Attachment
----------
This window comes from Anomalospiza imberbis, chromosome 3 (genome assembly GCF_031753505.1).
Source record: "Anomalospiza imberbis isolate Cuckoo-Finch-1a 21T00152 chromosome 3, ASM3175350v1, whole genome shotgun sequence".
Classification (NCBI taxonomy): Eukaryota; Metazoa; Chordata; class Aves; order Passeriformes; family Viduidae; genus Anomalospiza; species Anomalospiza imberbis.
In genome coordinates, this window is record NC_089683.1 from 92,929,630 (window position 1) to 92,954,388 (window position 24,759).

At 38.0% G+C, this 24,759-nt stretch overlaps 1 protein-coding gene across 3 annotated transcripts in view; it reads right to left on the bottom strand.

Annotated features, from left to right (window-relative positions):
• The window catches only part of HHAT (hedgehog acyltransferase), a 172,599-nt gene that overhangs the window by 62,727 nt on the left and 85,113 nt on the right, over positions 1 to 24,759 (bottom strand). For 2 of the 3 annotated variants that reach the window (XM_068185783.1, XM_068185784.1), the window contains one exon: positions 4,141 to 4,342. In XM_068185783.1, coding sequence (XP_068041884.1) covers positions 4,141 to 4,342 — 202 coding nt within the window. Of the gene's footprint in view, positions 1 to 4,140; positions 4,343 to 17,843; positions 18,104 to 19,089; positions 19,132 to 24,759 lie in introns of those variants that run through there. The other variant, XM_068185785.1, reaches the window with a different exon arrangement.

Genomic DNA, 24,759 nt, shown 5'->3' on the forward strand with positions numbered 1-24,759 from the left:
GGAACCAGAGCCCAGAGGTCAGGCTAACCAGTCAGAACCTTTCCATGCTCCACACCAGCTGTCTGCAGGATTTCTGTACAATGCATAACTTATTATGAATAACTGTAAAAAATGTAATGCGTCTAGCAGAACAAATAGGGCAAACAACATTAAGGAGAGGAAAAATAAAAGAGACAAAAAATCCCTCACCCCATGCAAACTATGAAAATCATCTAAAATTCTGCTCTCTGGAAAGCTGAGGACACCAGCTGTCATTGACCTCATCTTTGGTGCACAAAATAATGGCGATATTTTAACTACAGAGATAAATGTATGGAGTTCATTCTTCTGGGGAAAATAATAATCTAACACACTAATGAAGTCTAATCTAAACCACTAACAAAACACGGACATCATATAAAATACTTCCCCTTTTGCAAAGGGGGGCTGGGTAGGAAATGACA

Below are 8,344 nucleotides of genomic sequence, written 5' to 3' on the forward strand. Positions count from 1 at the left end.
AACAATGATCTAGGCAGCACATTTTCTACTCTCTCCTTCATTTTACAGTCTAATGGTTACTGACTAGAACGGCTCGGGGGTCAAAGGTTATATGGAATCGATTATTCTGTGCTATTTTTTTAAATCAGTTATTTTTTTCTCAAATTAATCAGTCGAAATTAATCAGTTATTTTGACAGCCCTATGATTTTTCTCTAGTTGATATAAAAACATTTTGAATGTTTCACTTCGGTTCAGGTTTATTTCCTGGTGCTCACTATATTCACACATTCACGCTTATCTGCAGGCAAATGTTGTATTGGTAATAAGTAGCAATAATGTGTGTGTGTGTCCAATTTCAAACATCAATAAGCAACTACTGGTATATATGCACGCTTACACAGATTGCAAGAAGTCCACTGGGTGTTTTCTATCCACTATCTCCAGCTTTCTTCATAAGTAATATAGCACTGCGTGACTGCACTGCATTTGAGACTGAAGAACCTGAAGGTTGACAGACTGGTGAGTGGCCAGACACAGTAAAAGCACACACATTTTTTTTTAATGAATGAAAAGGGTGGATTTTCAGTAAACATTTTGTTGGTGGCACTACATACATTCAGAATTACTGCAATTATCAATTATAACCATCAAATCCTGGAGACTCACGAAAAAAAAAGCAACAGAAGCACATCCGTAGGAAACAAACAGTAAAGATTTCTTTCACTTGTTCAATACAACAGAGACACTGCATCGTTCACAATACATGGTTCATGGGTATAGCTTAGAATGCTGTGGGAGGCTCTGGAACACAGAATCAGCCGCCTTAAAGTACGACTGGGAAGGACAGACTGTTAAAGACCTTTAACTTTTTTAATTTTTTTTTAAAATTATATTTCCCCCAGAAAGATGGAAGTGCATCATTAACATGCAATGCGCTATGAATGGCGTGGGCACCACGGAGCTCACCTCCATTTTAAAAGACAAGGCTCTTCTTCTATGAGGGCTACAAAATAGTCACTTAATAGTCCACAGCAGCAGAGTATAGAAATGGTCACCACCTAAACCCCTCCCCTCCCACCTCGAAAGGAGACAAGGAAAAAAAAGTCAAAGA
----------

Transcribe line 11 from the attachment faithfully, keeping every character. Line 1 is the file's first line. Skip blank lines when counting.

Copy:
AACAATGATCTAGGCAGCACATTTTCTACTCTCTCCTTCATTTTACAGTCTAATGGTTACTGACTAGAACGGCTCGGGGGTCAAAGGTTATATGGAATCGATTATTCTGTGCTATTTTTTTAAATCAGTTATTTTTTTCTCAAATTAATCAGTCGAAATTAATCAGTTATTTTGACAGCCCTATGATTTTTCTCTAGTTGATATAAAAACATTTTGAATGTTTCACTTCGGTTCAGGTTTATTTCCTGGTGCTCACTATATTCACACATTCACGCTTATCTGCAGGCAAATGTTGTATTGGTAATAAGTAGCAATAATGTGTGTGTGTGTCCAATTTCAAACATCAATAAGCAACTACTGGTATATATGCACGCTTACACAGATTGCAAGAAGTCCACTGGGTGTTTTCTATCCACTATCTCCAGCTTTCTTCATAAGTAATATAGCACTGCGTGACTGCACTGCATTTGAGACTGAAGAACCTGAAGGTTGACAGACTGGTGAGTGGCCAGACACAGTAAAAGCACACACATTTTTTTTTAATGAATGAAAAGGGTGGATTTTCAGTAAACATTTTGTTGGTGGCACTACATACATTCAGAATTACTGCAATTATCAATTATAACCATCAAATCCTGGAGACTCACGAAAAAAAAAGCAACAGAAGCACATCCGTAGGAAACAAACAGTAAAGATTTCTTTCACTTGTTCAATACAACAGAGACACTGCATCGTTCACAATACATGGTTCATGGGTATAGCTTAGAATGCTGTGGGAGGCTCTGGAACACAGAATCAGCCGCCTTAAAGTACGACTGGGAAGGACAGACTGTTAAAGACCTTTAACTTTTTTAATTTTTTTTTAAAATTATATTTCCCCCAGAAAGATGGAAGTGCATCATTAACATGCAATGCGCTATGAATGGCGTGGGCACCACGGAGCTCACCTCCATTTTAAAAGACAAGGCTCTTCTTCTATGAGGGCTACAAAATAGTCACTTAATAGTCCACAGCAGCAGAGTATAGAAATGGTCACCACCTAAACCCCTCCCCTCCCACCTCGAAAGGAGACAAGGAAAAAAAAGTCAAAGA